The first one is where we look at the Optic Nerve at the back of the eye with an ophthalmoscope, it looks like a handheld torch or a slit lamp, which is a type of illuminated microscope. The light shines into your eye so we can see through your pupil to the back of your eye. We may also take a photograph or a scan of the Optic Nerve. This can be useful for future visits. We can build up an ocular history of the vital parts at the back of your eye, so we can store the images to make future comparisons and monitor any changes.

The second test is where we measure the pressure inside your eye. This may be conducted by using a non-contact tonometer which doesn’t make contact with your eye, but gently blows a puff of air on your eye. Or by giving you an aesthetic eye drop which desensitises the eye so we can gently be pressing an instrument called a tonometer against the cornea. The test is comfortable and painless and only lasts moments.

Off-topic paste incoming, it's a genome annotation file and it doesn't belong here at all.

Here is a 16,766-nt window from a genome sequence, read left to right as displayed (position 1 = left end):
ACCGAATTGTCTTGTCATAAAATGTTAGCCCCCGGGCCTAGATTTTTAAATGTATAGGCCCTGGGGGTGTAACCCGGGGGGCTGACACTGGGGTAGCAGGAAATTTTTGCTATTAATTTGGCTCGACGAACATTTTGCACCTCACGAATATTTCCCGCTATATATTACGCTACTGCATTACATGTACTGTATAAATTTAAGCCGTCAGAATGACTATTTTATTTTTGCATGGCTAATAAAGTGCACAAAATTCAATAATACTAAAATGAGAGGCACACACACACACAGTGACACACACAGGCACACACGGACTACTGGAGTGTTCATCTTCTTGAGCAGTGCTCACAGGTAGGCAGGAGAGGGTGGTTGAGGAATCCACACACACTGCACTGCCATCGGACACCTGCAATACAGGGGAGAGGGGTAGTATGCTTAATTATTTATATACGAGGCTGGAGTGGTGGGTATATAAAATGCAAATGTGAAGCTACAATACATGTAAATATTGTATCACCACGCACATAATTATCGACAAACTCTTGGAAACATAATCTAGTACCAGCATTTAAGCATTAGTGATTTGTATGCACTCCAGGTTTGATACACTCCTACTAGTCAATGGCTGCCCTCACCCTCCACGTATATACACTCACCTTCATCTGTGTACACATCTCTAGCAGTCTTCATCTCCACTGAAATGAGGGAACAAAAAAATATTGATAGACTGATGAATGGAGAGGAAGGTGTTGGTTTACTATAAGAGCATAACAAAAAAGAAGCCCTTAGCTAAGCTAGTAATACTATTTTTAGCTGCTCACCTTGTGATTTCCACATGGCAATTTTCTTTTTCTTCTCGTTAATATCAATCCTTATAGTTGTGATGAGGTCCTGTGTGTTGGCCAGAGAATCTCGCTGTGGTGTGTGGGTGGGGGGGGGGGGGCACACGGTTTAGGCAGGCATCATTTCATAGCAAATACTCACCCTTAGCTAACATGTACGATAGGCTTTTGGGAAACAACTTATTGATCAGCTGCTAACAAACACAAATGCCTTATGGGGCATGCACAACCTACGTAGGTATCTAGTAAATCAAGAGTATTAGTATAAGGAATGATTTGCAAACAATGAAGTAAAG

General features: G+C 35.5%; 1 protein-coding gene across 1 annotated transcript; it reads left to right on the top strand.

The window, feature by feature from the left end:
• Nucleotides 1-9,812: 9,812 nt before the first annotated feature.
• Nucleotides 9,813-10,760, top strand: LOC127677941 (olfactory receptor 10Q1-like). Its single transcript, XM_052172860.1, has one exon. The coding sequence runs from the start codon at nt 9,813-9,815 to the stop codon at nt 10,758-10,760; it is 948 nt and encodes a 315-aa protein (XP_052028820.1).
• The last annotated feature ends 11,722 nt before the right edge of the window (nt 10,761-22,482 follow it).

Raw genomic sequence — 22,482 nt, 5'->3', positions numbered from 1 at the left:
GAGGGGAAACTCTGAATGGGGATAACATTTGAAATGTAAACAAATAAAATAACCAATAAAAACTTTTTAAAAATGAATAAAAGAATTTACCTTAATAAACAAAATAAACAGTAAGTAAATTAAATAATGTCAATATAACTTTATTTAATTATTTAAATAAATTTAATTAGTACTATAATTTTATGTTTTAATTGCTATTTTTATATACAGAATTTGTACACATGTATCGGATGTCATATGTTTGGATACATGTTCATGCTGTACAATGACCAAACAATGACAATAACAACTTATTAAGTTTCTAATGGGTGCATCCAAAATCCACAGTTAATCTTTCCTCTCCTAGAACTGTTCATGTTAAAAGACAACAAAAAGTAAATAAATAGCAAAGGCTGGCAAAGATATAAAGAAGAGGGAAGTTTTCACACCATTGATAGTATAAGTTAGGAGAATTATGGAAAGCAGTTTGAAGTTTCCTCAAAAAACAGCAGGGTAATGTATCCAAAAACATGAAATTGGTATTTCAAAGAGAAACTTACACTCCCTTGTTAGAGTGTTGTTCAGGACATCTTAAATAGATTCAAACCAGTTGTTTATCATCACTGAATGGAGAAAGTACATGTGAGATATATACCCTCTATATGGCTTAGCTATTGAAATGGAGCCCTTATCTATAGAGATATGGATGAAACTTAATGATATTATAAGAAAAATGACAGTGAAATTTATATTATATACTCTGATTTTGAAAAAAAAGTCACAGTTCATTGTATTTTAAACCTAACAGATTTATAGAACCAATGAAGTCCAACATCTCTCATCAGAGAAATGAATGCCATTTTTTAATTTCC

The third test is where we measure how extensive field of vision is – how far you can see around you when you are looking straight ahead. Sometimes you can have chronic glaucoma even if you have normal pressure, which is why we perform all of these tests and on occasions repeat them on a different day if needs be.

Some people have raised interocular pressure but they do not have Glaucoma. Some people naturally have pressure that is above the “normal range”. This is just a physiological anomaly. The pressure does not cause any damage to their eyes.

This means that they do not have glaucoma. However, they are more likely to develop chronic glaucoma, so will advise you how often you should return to have this monitored.

How can chronic glaucoma be treated
If we suspect that you may have glaucoma, you will be referred to you to an  Ophthalmologist. If you have chronic glaucoma, you may be given eye drops to use every day, or you may require surgical intervention. The drops will reduce the pressure and help control the build-up of any fluid. It is paramount that you take them and ensure that they go into your eye properly. Poor compliance will reduce your chance of halting the condition.